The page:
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This is similar to this question: How to convert int[] to Integer[] in Java?

I'm new to Java. How can i convert a List<Integer> to int[] in Java? I'm confused because List.toArray() actually returns an Object[], which can be cast to nether Integer[] or int[].

Right now I'm using a loop to do so:

int[] toIntArray(List<Integer> list){
  int[] ret = new int[list.size()];
  for(int i = 0;i < ret.length;i++)
    ret[i] = list.get(i);
  return ret;

I'm sure there's a better way to do this.

share|improve this question
You can only cast to Integer[] by using: Integer[] arr = (Integer[])list.toArray(new Integer[list.size]); – Hardcoded Jul 5 '10 at 15:48
@ripper234, eddie's solution is worse than the one on the question. actually the original one is technically the best as long as the List is RandomAccess impl (even it will be properly unrolled and the bounds check for array removed) – bestsss Dec 16 '11 at 9:31
@Hardcoded you might want to edit your comment to use list.size() method and drop the unnecessary cast. – sactiw Apr 9 '13 at 16:10
Is there a better way to do this now in Java 8? – Makoto Jun 16 '14 at 0:14
(@Makoto : see Pshemo's answer) – greybeard Feb 9 at 19:11

13 Answers 13

up vote 111 down vote accepted

Unfortunately, I don't believe there really is a better way of doing this due to the nature of Java's handling of primitive types, boxing, arrays and generics. In particular:

  • List<T>.toArray won't work because there's no conversion from Integer to int
  • You can't use int as a type argument for generics, so it would have to be an int-specific method (or one which used reflection to do nasty trickery).

I believe there are libraries which have autogenerated versions of this kind of method for all the primitive types (i.e. there's a template which is copied for each type). It's ugly, but that's the way it is I'm afraid :(

Even though the Arrays class came out before generics arrived in Java, it would still have to include all the horrible overloads if it were introduced today (assuming you want to use primitive arrays).

share|improve this answer
Also see ColinD's answer about guava's Ints.toArray(Collection<Integer>) – ron Jun 16 '11 at 12:34
@JonSkeet you mean like the horrible overloads that exists already in the Arrays class for binarySearch, copyOf, copyOfRange...? I wonder why they couldn't add another set of horrible overloads. – Simon Forsberg May 24 '13 at 20:30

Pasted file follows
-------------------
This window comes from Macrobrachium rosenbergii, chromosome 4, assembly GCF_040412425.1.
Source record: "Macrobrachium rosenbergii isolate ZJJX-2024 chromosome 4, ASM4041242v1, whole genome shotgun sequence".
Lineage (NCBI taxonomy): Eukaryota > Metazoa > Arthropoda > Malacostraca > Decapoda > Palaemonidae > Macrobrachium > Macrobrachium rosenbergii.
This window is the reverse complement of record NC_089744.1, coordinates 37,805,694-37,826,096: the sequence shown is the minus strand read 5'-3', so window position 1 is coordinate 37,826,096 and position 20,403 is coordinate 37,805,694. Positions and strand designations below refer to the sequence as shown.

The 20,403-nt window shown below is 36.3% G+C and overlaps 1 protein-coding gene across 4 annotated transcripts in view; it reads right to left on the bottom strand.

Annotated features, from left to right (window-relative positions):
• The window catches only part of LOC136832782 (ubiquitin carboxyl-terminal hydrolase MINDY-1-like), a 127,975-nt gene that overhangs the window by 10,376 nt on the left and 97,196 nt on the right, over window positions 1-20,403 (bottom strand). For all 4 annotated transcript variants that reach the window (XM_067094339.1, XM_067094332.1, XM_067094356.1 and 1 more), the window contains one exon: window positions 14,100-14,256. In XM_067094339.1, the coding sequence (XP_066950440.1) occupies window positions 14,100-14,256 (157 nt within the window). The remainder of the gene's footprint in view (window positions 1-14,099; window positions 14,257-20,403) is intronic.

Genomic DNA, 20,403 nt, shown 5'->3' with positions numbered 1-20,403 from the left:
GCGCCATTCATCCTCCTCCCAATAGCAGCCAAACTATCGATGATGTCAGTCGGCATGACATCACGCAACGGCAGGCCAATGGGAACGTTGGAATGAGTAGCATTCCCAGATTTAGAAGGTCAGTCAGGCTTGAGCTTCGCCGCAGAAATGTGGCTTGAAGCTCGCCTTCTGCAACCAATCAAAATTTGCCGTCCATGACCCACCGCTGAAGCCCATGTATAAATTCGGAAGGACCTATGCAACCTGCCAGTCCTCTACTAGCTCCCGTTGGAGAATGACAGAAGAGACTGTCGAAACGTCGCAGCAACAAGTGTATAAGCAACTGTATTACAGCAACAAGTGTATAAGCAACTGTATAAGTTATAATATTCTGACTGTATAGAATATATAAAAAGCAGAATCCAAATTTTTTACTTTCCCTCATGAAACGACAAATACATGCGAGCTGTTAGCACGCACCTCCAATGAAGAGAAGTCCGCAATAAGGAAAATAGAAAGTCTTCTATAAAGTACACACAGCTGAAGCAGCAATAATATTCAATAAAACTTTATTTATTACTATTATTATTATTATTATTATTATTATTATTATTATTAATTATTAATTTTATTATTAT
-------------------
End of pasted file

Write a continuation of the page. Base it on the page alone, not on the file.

@ron ColinD's answer doesn't give anything but what the OP already had - for loop to fill primitive array with non-primitive one. – Tomáš Zato Mar 6 '15 at 19:47
meanwhile at Oracle java engineers are fixated with overcomplicating the language with modules... – Gubatron Feb 17 at 20:41

The easiest way to do this is to make use of Apache Commons Lang. It has a handy ArrayUtils class that can do what you want. Use the toPrimitive method with the overload for an array of Integers.

List<Integer> myList;
 ... assign and fill the list
int[] intArray = ArrayUtils.toPrimitive(myList.toArray(new Integer[myList.size()]));

This way you don't reinvent the wheel. Commons Lang has a great many useful things that Java left out. Above, I chose to create an Integer list of the right size. You can also use a 0-length static Integer array and let Java allocate an array of the right size:

static final Integer[] NO_INTS = new Integer[0];
int[] intArray2 = ArrayUtils.toPrimitive(myList.toArray(NO_INTS));
share|improve this answer
I was searching for this question as I remembered someone had posted the location of the commons library that would do this. – Ravi Wallau Mar 8 '10 at 18:15
The toPrimitive link is broken. – Mark Byers Nov 29 '12 at 9:35
Here's a link to 2.6 Commons Lang API: toPrimitive – user424174 Mar 13 '13 at 16:10
Note that this will entail 2 allocations and copies: myList.toArray() will create an Integer[] and populate it, while ArrayUtils.toPrimitive() will allocate an int[] and unbox the input. – atanamir May 24 '13 at 2:56
This should be the accepted answer – jaffa Nov 15 '15 at 8:42

In addition to Commons Lang, you can do this with Guava's method Ints.toArray(Collection<Integer> collection):

List<Integer> list = ...
int[] ints = Ints.toArray(list);

This saves you having to do the intermediate array conversion that the Commons Lang equivalent requires yourself.

share|improve this answer
+1 for Google Guava. – spaaarky21 May 25 '12 at 17:44
Unfortunately, the intermediate array is hidden inside Guava: Object[] boxedArray = collection.toArray(); – kamczak Feb 25 '14 at 12:05

No one mentioned yet streams added in Java 8 so here it goes:

int[] array =>i).toArray();

Thought process: